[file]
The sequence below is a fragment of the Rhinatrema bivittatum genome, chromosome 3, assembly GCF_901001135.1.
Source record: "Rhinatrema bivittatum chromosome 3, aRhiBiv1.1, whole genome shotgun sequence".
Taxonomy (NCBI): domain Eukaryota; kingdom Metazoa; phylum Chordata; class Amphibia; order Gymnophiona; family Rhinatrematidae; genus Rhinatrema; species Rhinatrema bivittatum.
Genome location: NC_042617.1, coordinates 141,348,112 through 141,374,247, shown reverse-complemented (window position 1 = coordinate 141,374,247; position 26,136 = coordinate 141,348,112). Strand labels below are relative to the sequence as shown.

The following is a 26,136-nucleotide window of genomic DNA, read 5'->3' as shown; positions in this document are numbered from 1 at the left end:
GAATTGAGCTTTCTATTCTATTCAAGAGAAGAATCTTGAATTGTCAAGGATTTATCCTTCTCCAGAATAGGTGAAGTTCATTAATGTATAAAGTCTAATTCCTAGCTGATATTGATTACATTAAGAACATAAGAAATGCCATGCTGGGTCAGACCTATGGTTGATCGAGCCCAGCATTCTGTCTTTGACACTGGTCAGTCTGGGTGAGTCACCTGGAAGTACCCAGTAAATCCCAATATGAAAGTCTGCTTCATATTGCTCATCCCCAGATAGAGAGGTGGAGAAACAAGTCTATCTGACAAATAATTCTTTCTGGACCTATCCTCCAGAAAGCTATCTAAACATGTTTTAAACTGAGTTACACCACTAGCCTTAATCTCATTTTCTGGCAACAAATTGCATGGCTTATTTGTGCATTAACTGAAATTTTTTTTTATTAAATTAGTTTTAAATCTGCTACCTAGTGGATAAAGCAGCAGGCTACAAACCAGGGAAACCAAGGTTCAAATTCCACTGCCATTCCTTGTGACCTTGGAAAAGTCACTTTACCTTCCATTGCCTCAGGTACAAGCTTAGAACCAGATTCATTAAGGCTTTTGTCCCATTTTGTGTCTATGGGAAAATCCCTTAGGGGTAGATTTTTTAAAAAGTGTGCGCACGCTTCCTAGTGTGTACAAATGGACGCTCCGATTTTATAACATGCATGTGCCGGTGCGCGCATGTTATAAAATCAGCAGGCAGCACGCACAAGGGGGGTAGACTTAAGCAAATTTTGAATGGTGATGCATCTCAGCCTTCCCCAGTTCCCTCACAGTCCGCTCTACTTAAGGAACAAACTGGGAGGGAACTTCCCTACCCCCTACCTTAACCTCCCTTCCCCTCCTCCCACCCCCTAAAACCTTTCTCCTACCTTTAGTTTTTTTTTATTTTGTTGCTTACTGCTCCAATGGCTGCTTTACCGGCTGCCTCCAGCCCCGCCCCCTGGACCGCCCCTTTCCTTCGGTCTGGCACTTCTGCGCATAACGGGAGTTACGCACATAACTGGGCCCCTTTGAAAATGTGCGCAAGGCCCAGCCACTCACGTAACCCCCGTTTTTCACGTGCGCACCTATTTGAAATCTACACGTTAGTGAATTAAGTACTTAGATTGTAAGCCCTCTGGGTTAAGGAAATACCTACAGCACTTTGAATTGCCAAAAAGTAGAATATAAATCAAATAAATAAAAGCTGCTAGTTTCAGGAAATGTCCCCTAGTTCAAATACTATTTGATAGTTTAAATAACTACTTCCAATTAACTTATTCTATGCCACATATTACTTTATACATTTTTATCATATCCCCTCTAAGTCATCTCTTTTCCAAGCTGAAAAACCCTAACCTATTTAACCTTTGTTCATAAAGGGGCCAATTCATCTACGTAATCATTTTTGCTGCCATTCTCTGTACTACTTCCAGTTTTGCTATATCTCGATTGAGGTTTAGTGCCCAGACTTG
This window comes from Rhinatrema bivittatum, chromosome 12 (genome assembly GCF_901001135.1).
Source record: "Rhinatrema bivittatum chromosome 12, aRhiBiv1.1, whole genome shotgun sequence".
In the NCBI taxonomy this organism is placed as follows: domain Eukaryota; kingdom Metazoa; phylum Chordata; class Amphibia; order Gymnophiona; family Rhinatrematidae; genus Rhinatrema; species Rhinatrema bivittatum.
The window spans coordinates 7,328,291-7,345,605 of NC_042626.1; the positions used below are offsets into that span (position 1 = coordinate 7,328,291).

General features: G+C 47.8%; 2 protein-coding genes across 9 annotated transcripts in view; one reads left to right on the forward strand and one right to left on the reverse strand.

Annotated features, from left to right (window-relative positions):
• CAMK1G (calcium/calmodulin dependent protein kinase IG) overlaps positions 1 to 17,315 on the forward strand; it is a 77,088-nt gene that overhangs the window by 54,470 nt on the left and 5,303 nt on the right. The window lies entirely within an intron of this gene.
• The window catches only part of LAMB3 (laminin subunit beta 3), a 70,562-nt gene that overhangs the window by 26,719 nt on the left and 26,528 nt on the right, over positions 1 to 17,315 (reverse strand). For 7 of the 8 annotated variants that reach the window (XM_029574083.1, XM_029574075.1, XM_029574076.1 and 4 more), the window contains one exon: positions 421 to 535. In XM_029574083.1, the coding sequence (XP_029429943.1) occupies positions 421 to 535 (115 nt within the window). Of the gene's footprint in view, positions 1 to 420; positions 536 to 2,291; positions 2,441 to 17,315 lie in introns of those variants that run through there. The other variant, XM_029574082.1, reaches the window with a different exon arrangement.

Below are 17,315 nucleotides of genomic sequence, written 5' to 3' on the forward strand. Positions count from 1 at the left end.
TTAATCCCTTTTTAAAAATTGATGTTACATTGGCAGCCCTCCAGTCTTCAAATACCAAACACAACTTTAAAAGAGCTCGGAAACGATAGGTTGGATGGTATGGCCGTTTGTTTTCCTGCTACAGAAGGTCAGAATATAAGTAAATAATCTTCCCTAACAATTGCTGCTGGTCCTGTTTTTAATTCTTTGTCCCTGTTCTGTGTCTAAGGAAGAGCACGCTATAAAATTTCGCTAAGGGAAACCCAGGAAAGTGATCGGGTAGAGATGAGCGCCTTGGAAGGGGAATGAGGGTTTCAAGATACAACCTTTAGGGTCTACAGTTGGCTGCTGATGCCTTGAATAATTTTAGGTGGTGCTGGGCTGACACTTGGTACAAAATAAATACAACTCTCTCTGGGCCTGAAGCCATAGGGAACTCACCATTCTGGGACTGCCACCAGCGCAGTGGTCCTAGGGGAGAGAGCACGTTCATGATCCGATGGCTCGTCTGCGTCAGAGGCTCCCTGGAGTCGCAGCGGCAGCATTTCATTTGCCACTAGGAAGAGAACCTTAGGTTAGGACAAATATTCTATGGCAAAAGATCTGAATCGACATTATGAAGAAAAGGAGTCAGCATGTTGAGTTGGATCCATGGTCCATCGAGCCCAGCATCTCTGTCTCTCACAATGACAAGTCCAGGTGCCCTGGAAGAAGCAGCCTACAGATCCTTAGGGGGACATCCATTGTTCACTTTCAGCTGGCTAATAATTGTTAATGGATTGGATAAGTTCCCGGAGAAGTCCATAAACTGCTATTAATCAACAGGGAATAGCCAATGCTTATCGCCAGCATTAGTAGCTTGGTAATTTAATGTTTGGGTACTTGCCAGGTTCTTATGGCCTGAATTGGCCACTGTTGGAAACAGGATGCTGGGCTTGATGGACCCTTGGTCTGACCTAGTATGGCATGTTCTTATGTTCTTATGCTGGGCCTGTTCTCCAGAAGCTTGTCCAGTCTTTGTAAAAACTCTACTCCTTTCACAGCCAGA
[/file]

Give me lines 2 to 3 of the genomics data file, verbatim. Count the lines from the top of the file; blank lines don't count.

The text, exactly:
Source record: "Rhinatrema bivittatum chromosome 3, aRhiBiv1.1, whole genome shotgun sequence".
Taxonomy (NCBI): domain Eukaryota; kingdom Metazoa; phylum Chordata; class Amphibia; order Gymnophiona; family Rhinatrematidae; genus Rhinatrema; species Rhinatrema bivittatum.